The Afghani Government plays Russian Roulette

The beginning of the Soviet Russian occupation of Afghanistan took place when Russian paratroopers were deployed in the capital of Afghanistan. The date was December 27, 1979 and the beginning of a very long and costly occupation, that would be described in the future as the Russian Vietnam. There were a few specific events which occurred over the few years previous to the Soviet invasion that are directly related to it. These events were the Afghani government’s coup roulette.

Mujahideen fighters relaxing in the mountains of Afghanistan

There were two coups which occurred before the Soviet invasion of Afghanistan and one that directly coincided with the invasion. The first occurred in 1973, the second in 1978, and the third occurred in 1979. While researching these coups I discovered a few discrepancies between the sources I was using. One of the discrepancies occurred between a Russian source, which was published on May 24, 1978 and the Wikipedia source I used. In the 1978 coup, the current leader, Mohammad Daud, was ousted by Nur Muhammad Taraki, a military leader. The differences in the reports on the events which ended up with Daud being killed are the discrepancies I found between the Russian source and Wikipedia source. The Russian source claimed that Daud was killed in a firefight between him and Taraki’s troops because he “[…] refused to surrender to the troops…”(Current Digest). The other source claims that Daud and most of his family were executed by Taraki over the days that followed the coup. I find it very interesting that the Russian source seems to twist the story a little bit in order to make it sound a little less brutal, and make it look like Daud’s death could have been avoided.

Another interesting Russian source I found discussed the accusations of U.S. news sources about the possibility of their being Soviet troops in Afghanistan on and was published on December 23, 1979. As you may have noticed, this is just four days before Russian troops invaded Afghanistan, and overthrew and killed the Afghani president. These articles make me wonder how much of the news that was published about the events that were taking place in Afghanistan at the time were actually truthful accounts.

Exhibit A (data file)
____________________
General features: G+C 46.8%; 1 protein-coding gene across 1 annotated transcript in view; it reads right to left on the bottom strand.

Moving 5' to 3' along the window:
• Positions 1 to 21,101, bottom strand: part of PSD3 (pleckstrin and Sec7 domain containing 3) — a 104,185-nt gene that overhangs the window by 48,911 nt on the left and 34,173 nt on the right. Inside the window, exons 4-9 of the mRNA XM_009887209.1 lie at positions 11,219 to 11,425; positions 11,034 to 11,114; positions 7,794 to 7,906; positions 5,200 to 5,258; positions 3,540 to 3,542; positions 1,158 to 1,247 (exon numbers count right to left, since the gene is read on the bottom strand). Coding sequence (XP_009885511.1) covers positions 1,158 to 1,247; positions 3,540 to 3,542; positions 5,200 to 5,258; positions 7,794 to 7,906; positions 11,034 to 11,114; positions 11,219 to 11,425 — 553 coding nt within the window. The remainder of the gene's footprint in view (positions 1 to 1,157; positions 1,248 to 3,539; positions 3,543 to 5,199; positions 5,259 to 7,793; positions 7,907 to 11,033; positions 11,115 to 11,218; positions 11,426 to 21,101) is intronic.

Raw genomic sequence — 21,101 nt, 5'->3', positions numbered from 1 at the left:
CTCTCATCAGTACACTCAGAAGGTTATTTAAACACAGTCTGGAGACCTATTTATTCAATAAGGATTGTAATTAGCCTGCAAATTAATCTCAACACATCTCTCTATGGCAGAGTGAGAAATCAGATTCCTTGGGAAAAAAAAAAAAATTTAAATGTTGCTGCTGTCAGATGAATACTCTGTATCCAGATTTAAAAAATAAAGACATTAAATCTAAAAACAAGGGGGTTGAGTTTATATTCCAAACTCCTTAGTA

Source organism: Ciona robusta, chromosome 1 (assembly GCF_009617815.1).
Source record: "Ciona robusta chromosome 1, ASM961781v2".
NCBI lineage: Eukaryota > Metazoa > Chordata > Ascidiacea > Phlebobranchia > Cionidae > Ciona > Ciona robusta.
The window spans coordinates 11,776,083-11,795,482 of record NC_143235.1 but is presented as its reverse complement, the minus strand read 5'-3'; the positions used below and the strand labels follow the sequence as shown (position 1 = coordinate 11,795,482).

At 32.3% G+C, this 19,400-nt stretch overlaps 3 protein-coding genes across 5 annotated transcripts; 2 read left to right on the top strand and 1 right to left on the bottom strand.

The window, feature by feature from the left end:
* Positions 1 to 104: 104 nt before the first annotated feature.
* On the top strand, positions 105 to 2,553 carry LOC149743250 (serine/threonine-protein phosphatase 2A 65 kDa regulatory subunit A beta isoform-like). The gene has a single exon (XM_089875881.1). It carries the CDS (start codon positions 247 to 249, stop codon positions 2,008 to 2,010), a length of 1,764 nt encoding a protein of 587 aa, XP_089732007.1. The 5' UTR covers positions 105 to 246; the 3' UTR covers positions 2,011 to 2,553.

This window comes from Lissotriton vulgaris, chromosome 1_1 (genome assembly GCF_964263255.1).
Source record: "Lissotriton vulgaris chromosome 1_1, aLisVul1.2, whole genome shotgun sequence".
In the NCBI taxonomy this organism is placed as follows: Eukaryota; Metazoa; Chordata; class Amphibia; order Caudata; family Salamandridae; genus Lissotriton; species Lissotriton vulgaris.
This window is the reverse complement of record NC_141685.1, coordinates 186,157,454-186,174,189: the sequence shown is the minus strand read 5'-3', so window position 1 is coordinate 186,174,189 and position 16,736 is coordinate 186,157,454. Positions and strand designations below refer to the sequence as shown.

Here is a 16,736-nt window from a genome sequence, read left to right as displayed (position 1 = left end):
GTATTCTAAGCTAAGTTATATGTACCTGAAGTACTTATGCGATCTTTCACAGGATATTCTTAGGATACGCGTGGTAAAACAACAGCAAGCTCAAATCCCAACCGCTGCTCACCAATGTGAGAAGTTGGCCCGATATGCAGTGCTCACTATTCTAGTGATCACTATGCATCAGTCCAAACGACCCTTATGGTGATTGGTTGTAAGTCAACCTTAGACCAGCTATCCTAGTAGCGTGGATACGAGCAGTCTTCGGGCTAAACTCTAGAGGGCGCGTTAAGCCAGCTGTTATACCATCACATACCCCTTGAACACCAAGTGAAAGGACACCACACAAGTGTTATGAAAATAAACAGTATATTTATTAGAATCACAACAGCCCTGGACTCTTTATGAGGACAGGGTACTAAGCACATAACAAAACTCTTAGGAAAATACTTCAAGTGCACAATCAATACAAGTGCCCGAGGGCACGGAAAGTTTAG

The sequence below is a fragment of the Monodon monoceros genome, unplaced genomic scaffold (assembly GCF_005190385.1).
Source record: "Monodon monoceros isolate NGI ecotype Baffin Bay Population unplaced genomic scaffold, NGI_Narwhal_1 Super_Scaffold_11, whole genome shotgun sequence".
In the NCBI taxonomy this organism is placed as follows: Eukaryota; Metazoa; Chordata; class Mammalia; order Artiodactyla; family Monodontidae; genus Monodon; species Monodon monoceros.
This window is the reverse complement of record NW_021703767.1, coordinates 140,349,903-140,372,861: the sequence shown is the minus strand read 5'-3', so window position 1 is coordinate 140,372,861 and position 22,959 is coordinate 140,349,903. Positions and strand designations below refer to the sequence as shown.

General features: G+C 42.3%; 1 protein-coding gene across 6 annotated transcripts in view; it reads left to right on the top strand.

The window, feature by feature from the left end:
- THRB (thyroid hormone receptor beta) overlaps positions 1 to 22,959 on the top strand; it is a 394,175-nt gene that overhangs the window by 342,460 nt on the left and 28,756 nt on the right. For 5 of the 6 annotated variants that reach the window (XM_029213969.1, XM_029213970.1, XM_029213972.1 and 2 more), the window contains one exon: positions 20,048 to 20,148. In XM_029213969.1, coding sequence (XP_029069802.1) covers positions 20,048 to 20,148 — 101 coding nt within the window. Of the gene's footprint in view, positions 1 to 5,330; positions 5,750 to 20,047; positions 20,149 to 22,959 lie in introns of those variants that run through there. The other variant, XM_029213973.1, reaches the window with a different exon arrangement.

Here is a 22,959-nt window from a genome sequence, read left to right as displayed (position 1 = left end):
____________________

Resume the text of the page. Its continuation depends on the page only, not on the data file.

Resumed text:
Sources:

http://en.wikipedia.org/wiki/Republic_of_Afghanistan

“Russian Invasion of Afghanistan.” Russian Invasion of Afghanistan. N.p., n.d. Web. 16 Nov. 2014. <http://www.historylearningsite.co.uk/russia_invasion_afghanistan.htm>.

“Situation in Afghanistan.” The Currect Digest of the Russian Press 30.17 (1978): 17. East View Information Services. Web. 16 Nov. 2014. <http://dlib.eastview.com/browse/doc/13629969>.”
Soviet Troops in Afghanistan? Pure Fabrication.” Editorial. Pravda 23 Dec. 1979: n. pag. Print.

5 thoughts on “The Afghani Government plays Russian Roulette”

  1. I think we both came across similar discrepancies/oddities this week. What went on in Afghanistan in December of 1979 seems to very convoluted. I expect the America’s were right about Soviet forces being in Afghanistan prior to the actual invasion, since I doubt the Soviet’s invaded the country without some sort of intelligence being gathered on the ground. I would be interested to find a first hand account of a credible source from perhaps Afghanistan who could answer both of our questions.

  2. I also found it interesting how the different sources recall the “same event.” Victory is always told by the victor and it would make sense to make the event seem less brutal and keep up a good public opinion instead of them seeming bloodthirsty murderers.

  3. Nice detective work here. I noticed that Wikipedia uses the a Federal country story from 2001 as its source (http://countrystudies.us/afghanistan/28.htm). Interestingly, Steve Coll’s account in Ghost Wars (2004) suggests that both of your sources are partly right: “In April 1978, Daoud fell off his beam. He arrested communist leaders in Kabul after they staged a noisy protest. Soviet-backed conspirators seeded within the Afghan army shot him dead days later in a reception room of his tattered palace.” (p. 39)

  4. Great post. The revelation about the Russian invasion taking place so soon after that article by state press is particularly interesting. Afghanistan was right across the border from them, and I’m sure they had to have gotten their hands on intelligence which would alert them to a coup at the very least. The more likely situation would be that the rebels of 1978 were working directly with the Soviets to overthrow the government.

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